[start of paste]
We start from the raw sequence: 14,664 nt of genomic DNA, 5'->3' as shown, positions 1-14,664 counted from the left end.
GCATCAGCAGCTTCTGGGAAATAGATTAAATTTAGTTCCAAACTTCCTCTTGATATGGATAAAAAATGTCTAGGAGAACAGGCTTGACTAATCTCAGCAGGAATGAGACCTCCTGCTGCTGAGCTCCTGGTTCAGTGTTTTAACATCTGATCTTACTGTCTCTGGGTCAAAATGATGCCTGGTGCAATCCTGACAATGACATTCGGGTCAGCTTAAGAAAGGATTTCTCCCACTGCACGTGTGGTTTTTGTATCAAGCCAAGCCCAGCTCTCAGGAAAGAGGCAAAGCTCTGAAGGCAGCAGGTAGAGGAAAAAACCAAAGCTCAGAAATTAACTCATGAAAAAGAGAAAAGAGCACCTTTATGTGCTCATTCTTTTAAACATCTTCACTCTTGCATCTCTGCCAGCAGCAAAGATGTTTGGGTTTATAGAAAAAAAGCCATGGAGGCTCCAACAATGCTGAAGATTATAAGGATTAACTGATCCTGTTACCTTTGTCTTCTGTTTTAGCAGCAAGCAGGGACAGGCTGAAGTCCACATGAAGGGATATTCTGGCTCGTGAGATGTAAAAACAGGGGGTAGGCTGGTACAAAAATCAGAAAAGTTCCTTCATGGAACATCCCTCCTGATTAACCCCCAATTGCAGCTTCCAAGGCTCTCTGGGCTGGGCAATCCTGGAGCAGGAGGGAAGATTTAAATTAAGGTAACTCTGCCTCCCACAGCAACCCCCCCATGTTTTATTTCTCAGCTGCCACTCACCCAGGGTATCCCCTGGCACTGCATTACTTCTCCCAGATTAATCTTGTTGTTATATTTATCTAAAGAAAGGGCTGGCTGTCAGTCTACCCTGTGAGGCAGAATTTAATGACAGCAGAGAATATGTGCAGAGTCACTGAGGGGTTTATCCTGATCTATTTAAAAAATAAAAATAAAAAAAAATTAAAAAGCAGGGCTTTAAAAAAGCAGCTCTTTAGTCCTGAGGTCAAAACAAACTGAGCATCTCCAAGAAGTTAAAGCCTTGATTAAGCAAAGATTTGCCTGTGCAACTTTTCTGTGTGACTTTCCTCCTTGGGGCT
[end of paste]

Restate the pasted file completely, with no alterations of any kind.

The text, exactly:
We start from the raw sequence: 14,664 nt of genomic DNA, 5'->3' as shown, positions 1-14,664 counted from the left end.
GCATCAGCAGCTTCTGGGAAATAGATTAAATTTAGTTCCAAACTTCCTCTTGATATGGATAAAAAATGTCTAGGAGAACAGGCTTGACTAATCTCAGCAGGAATGAGACCTCCTGCTGCTGAGCTCCTGGTTCAGTGTTTTAACATCTGATCTTACTGTCTCTGGGTCAAAATGATGCCTGGTGCAATCCTGACAATGACATTCGGGTCAGCTTAAGAAAGGATTTCTCCCACTGCACGTGTGGTTTTTGTATCAAGCCAAGCCCAGCTCTCAGGAAAGAGGCAAAGCTCTGAAGGCAGCAGGTAGAGGAAAAAACCAAAGCTCAGAAATTAACTCATGAAAAAGAGAAAAGAGCACCTTTATGTGCTCATTCTTTTAAACATCTTCACTCTTGCATCTCTGCCAGCAGCAAAGATGTTTGGGTTTATAGAAAAAAAGCCATGGAGGCTCCAACAATGCTGAAGATTATAAGGATTAACTGATCCTGTTACCTTTGTCTTCTGTTTTAGCAGCAAGCAGGGACAGGCTGAAGTCCACATGAAGGGATATTCTGGCTCGTGAGATGTAAAAACAGGGGGTAGGCTGGTACAAAAATCAGAAAAGTTCCTTCATGGAACATCCCTCCTGATTAACCCCCAATTGCAGCTTCCAAGGCTCTCTGGGCTGGGCAATCCTGGAGCAGGAGGGAAGATTTAAATTAAGGTAACTCTGCCTCCCACAGCAACCCCCCCATGTTTTATTTCTCAGCTGCCACTCACCCAGGGTATCCCCTGGCACTGCATTACTTCTCCCAGATTAATCTTGTTGTTATATTTATCTAAAGAAAGGGCTGGCTGTCAGTCTACCCTGTGAGGCAGAATTTAATGACAGCAGAGAATATGTGCAGAGTCACTGAGGGGTTTATCCTGATCTATTTAAAAAATAAAAATAAAAAAAAATTAAAAAGCAGGGCTTTAAAAAAGCAGCTCTTTAGTCCTGAGGTCAAAACAAACTGAGCATCTCCAAGAAGTTAAAGCCTTGATTAAGCAAAGATTTGCCTGTGCAACTTTTCTGTGTGACTTTCCTCCTTGGGGCT